Hi everybody, just a heads up there is a pretest tomorrow so be prepared.
Any who today in class we learned two new topics. These topics are called Mutually exclusive and Non Mutually exclusive events. The way something can be mutually exclusive is if it is impossible for them to occur together. Basically like saying you can't be the age 31 and at the same time be 16, there is just no way. Or like saying can you roll a die and get both a positive and negative number at the same time.
Examples
Drawing one card either, a black ace or a red two
When randomly selecting two animals from a barn either a, cat or dog
Randomly selecting a person either a, girl or a boy
Now non mutually exclusive events are the exact opposites when things can happen together, like either drawing from a deck of cards a king or a spade. You can actually draw a king of spades.
Examples
Selecting a person for your basketball team who is either, fast or tall
Sleeping with either a, long pillow or comfy pillow
Rolling a two dice and either getting a sum of an odd number or a double
Although you may just think of this as the exact opposite to mutually exclusive events there is more thinking involved. Mutually exclusive event formula is (A) n (B) = zero set, done. For non mutually exclusive events there is a big formula you have to follow.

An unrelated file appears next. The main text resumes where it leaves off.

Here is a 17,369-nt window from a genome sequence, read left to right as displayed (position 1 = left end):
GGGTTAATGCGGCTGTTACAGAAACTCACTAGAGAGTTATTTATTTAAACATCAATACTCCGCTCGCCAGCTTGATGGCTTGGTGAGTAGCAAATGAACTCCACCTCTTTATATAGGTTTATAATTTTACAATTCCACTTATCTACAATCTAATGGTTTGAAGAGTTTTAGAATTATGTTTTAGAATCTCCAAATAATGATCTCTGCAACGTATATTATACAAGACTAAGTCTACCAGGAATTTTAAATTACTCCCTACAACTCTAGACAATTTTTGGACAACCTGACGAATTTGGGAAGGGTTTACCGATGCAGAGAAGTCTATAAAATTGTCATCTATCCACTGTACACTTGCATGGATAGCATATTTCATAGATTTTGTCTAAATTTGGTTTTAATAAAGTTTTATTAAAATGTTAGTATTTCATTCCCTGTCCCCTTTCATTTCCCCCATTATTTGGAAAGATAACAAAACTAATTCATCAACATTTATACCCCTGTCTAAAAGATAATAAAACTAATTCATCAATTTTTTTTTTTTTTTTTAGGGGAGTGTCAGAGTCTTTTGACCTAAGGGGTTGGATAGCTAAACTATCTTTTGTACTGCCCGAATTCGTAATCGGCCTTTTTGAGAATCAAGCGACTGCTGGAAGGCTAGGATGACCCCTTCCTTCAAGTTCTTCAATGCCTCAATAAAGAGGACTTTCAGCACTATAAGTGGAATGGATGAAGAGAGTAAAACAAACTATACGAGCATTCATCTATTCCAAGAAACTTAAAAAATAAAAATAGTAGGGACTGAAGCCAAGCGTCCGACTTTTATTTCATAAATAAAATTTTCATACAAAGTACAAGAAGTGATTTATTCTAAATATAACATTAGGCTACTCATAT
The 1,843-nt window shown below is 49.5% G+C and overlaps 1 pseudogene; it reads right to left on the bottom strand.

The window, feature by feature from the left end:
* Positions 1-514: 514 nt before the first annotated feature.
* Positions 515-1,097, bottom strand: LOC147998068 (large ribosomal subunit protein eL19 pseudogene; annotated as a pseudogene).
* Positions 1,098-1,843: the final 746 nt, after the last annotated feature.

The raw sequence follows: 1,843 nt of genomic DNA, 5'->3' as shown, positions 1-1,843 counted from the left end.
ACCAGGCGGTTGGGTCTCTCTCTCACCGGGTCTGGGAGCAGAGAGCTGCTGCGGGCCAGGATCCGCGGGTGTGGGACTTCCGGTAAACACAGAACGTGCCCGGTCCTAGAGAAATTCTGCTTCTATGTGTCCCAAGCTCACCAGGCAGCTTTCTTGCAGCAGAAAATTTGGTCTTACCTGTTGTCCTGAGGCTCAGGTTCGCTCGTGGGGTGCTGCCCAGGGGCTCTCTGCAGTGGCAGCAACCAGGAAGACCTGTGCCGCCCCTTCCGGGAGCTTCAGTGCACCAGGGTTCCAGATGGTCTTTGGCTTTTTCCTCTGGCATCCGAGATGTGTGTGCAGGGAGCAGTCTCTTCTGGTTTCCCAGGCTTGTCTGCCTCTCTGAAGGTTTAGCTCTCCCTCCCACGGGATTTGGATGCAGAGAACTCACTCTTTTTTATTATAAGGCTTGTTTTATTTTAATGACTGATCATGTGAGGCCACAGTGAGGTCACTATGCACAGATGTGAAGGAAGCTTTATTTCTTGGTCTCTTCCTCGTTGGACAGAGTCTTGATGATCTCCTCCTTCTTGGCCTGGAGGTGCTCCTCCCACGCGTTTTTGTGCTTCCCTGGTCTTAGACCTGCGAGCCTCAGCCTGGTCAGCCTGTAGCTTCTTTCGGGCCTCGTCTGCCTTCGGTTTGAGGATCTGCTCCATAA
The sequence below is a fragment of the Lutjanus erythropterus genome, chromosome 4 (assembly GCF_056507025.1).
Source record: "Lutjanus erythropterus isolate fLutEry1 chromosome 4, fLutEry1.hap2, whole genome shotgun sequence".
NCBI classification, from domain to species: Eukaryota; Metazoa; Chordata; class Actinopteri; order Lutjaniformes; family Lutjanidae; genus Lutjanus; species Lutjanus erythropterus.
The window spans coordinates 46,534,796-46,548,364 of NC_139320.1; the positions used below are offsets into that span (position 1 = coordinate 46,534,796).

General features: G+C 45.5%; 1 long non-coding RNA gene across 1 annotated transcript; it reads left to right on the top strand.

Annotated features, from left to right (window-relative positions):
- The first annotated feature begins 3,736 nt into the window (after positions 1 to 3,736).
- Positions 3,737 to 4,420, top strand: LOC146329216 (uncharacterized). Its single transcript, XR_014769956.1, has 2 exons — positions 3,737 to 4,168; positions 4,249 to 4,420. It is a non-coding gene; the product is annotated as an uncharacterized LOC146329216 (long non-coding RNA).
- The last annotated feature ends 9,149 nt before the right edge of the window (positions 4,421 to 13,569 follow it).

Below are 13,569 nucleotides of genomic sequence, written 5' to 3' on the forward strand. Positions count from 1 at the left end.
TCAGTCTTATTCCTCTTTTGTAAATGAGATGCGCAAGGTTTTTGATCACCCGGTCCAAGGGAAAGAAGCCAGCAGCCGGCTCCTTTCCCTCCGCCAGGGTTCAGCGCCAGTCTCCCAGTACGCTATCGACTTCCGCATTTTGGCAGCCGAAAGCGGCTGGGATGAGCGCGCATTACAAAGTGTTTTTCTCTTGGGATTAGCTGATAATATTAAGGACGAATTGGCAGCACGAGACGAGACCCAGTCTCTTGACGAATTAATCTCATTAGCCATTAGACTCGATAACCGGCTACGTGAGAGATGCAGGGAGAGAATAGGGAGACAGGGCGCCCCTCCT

Using Mr.K's example I will explain
You wish to draw either a king or a spade from a single deck
A represents kings
B represents spades
Now remember one card is both keep this in mind
So the formula looks like this P ( A U B ) = P(A) + P(B)  P(AnB)
Plug in the numbers and you it looks like
P ( A U B ) = 4/52 + 13/52  1/52
= 1/16
WHOA, why did we subtract the 1/52 people may ask, reason being because the card gets counted so we want to subtracted it so that it doesn't get counted twice.
So that is what we learned in class what I recommend doing is try to make up your own mutually and non mutually exclusive events and practise further with the formula. Now the next scribe I choose is IRIS......
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Tuesday, March 17, 2009
Posted by henson at 11:19 PM
Labels: Henson, Probability, Scribe Post
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1 comments:
Yo Henson, Daniel here. Quick note...
You can't have an odd double, because a double is two of the same. Two evens makes an even, two odds also make an even. To illustrate this, I have a series of examples below.
1+1=2 odd+odd=even
2+2=4 even+even=even
5+5=10 odd+odd=even
4+4=8 even+even=even
Do you get what I'm trying to say? An odd and a double are mutually exclusive.
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